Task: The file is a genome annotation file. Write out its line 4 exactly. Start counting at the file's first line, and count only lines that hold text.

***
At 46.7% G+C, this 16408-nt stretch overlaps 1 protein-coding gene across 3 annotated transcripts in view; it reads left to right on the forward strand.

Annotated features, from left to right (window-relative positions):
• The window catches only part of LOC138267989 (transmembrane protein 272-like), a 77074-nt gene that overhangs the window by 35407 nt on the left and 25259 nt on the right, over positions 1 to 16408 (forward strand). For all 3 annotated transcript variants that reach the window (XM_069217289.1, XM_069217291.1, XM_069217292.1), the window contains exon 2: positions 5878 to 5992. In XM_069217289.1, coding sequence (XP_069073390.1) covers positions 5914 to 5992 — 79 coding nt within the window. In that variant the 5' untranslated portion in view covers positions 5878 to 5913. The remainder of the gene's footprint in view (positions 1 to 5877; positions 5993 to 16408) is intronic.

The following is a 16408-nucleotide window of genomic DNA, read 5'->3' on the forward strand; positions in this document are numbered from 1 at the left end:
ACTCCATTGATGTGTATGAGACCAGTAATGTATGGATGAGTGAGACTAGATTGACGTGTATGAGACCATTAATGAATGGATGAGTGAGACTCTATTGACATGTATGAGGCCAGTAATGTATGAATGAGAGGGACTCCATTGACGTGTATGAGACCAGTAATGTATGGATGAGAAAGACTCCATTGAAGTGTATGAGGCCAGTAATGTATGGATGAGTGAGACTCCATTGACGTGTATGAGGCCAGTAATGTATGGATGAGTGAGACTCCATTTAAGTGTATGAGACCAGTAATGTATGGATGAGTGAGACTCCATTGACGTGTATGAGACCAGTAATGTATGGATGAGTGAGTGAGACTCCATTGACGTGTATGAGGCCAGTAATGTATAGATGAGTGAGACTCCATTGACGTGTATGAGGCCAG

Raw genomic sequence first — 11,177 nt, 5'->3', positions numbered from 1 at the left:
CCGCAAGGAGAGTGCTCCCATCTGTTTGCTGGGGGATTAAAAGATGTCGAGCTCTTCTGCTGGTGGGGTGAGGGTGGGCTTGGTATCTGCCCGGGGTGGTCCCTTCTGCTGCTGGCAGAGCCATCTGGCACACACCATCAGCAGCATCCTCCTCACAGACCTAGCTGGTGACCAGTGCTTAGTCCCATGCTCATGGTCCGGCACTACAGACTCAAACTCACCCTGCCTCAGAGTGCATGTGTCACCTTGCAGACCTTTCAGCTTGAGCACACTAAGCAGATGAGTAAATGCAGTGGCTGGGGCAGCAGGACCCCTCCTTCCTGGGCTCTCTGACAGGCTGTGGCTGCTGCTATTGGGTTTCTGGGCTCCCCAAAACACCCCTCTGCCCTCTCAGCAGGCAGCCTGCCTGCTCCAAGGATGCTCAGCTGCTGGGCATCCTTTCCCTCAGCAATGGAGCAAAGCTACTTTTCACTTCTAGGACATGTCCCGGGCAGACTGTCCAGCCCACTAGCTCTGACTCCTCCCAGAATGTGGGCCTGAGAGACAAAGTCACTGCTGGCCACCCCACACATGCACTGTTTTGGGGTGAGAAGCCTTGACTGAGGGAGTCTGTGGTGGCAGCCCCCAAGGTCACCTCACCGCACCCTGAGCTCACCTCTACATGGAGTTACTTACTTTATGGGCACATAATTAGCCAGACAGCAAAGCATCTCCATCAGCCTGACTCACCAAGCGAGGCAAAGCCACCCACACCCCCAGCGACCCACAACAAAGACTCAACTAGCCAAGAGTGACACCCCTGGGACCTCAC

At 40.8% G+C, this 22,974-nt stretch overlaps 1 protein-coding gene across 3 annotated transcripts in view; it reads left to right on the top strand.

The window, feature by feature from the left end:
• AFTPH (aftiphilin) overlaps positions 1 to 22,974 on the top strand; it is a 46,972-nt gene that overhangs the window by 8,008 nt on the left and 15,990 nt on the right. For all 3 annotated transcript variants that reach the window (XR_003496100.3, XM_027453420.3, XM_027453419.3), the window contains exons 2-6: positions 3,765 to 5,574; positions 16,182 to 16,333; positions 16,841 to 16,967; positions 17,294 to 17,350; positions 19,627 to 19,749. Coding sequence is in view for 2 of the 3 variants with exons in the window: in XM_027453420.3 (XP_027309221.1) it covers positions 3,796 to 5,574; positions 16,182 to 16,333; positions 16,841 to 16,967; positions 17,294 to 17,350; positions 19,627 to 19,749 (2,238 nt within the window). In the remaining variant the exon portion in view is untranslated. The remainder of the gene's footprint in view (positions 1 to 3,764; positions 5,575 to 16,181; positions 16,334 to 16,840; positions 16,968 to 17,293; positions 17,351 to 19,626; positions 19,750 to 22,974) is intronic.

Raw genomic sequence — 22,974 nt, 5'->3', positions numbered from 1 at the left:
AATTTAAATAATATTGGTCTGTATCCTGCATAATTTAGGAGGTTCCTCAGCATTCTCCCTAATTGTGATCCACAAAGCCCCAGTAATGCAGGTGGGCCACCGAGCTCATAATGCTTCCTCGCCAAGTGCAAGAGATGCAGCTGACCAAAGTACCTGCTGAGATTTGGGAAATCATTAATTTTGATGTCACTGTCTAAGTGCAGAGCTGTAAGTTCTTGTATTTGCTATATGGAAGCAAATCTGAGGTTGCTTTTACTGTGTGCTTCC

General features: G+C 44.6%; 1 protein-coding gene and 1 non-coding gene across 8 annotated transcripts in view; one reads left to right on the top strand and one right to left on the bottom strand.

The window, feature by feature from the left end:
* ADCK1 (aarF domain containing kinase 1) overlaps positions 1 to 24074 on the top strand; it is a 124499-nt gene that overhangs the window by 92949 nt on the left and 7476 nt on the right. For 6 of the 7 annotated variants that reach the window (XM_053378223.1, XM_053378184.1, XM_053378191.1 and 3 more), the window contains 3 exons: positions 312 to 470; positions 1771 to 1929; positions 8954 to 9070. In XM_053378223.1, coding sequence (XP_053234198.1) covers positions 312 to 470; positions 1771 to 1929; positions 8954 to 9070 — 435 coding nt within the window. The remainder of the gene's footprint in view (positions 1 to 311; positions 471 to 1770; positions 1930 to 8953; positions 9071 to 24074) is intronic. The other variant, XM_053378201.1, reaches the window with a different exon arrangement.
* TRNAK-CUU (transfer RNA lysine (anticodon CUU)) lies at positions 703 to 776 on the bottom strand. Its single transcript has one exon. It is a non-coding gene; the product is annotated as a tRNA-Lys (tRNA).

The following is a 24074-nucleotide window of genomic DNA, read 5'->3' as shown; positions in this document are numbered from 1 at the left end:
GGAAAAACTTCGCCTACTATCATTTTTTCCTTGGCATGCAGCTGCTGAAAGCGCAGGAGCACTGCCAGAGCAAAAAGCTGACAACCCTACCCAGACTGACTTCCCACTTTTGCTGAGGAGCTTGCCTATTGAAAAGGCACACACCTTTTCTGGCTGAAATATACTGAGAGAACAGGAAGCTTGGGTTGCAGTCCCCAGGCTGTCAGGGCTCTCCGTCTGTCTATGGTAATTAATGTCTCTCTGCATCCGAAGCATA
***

The following is a 16408-nucleotide window of genomic DNA, read 5'->3' on the forward strand; positions in this document are numbered from 1 at the left end: